Better plumbing at No. 10

26072008959The backlash against the new site from the Prime Minister’s Office has begun. Neil McIntosh just popped up in my feed reader tearing it apart for limiting conversation and some poor planning/research around the branding of the video channel. And then Tosh minor chimes in on twitter: “@DowningStreet – turn on your comments”

In my view, what’s happening here is that we’ve got some better plumbing installed, and while that in itself does a little to raise the quality of the drinking water, there’s so much more to be done and part of that is recognising that plumbing isn’t just about delivering water, it’s about providing a circulatory system to support and enhance something that’s going on already.

I’m not certain that just turning the comments on is the way to go, immediately. Of course it would be great to open up the conversation online but I do think the whole thing is still too fragile to withstand the shenanigans of people like this.

The work now should be to build some more solid two-way relationships between No. 10, online journalists and bloggers. My first question would be why press people like Neil haven’t been more intimately involved in the project already. Many people are still impressed when the guys on the @downingstreet twitter feed reply directly to questions and comments. When Obama was here and I was hanging around outside, I had a significantly different experience simply because we had a feed coming from inside and questions were answered in real time. Yes, our government departments are too opaque, but from where I’m sitting, I see much greater will to move towards real transparency than we’ve had in the past. This is a small enabling step towards it – let’s support it rather than knock it down straight away.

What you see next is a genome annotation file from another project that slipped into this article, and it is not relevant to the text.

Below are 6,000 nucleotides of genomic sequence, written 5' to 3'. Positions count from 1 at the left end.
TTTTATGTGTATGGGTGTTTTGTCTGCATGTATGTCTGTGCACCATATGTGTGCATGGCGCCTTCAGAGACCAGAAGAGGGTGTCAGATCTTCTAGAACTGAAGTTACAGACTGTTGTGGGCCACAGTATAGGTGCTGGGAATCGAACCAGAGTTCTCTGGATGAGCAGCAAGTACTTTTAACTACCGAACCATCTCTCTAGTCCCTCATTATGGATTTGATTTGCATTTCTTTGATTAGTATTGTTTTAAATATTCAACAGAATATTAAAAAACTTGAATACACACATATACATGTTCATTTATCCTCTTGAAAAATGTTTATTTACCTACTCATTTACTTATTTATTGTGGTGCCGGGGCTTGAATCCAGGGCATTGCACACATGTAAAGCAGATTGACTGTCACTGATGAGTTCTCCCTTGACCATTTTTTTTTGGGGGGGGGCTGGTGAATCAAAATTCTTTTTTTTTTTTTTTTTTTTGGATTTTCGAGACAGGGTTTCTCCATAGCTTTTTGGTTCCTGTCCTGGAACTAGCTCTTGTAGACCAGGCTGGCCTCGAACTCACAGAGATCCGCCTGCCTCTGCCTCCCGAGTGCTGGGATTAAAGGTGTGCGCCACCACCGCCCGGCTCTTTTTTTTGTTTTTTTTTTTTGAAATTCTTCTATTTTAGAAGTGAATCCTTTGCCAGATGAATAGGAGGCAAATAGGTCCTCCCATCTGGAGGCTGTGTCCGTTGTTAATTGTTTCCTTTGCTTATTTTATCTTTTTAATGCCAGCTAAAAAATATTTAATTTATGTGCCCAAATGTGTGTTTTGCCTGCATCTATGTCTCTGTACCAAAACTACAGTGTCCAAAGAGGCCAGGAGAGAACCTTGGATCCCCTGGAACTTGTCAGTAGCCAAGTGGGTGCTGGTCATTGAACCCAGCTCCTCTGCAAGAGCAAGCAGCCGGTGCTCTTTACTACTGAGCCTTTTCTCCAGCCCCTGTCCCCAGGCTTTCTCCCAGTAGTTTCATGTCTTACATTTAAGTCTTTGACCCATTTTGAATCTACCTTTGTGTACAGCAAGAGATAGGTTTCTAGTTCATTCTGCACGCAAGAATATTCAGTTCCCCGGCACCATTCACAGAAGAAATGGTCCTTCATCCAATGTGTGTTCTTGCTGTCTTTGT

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5 thoughts on “Better plumbing at No. 10”

  1. Beautifully put, Lloyd.

    I think a lot of people are missing the point that it’s using WordPress as a lightweight, extensible CMS, as opposed to ‘turning the site into a blog’. Objective one was to get the site on to a more modern, more agile, non-locked-in platform. Objective met.

    Neil’s welcome to criticise the visuals; and some have picked up on validation issues. But the very fact that we’re on an open platform like WordPress now means it’s easy for people to come in with specific skills – technical, creative, whatever – and make it better.

  2. Thanks Simon, I appreciate the difficulty of getting something simple done in any politically complex environment. Transparency and regular updates on bug resolution and around progress on the “softer” side will really help.

  3. The point isn’t that they are “using WordPress”, the point is that they have done a half-arsed job. The site is a national embarrassment.

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